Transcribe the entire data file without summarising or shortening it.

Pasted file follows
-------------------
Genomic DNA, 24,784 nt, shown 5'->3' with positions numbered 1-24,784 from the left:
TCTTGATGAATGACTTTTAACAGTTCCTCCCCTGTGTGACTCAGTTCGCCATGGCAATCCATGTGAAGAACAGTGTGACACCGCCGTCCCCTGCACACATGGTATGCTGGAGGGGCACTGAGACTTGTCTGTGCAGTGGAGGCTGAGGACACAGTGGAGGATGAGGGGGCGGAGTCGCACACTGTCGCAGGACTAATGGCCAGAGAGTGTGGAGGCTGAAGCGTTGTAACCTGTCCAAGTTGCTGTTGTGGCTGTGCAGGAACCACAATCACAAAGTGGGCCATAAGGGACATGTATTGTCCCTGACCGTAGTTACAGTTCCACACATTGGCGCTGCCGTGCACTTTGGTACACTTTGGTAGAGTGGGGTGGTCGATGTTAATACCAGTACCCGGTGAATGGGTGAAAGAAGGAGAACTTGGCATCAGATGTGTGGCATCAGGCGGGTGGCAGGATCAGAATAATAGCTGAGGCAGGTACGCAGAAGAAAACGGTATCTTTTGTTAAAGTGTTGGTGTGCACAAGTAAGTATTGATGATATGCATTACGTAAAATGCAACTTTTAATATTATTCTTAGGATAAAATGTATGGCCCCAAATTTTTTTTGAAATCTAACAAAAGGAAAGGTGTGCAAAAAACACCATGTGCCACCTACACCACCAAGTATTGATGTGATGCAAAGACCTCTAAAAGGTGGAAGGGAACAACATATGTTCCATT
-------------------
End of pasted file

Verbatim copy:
Genomic DNA, 24,784 nt, shown 5'->3' with positions numbered 1-24,784 from the left:
TCTTGATGAATGACTTTTAACAGTTCCTCCCCTGTGTGACTCAGTTCGCCATGGCAATCCATGTGAAGAACAGTGTGACACCGCCGTCCCCTGCACACATGGTATGCTGGAGGGGCACTGAGACTTGTCTGTGCAGTGGAGGCTGAGGACACAGTGGAGGATGAGGGGGCGGAGTCGCACACTGTCGCAGGACTAATGGCCAGAGAGTGTGGAGGCTGAAGCGTTGTAACCTGTCCAAGTTGCTGTTGTGGCTGTGCAGGAACCACAATCACAAAGTGGGCCATAAGGGACATGTATTGTCCCTGACCGTAGTTACAGTTCCACACATTGGCGCTGCCGTGCACTTTGGTACACTTTGGTAGAGTGGGGTGGTCGATGTTAATACCAGTACCCGGTGAATGGGTGAAAGAAGGAGAACTTGGCATCAGATGTGTGGCATCAGGCGGGTGGCAGGATCAGAATAATAGCTGAGGCAGGTACGCAGAAGAAAACGGTATCTTTTGTTAAAGTGTTGGTGTGCACAAGTAAGTATTGATGATATGCATTACGTAAAATGCAACTTTTAATATTATTCTTAGGATAAAATGTATGGCCCCAAATTTTTTTTGAAATCTAACAAAAGGAAAGGTGTGCAAAAAACACCATGTGCCACCTACACCACCAAGTATTGATGTGATGCAAAGACCTCTAAAAGGTGGAAGGGAACAACATATGTTCCATT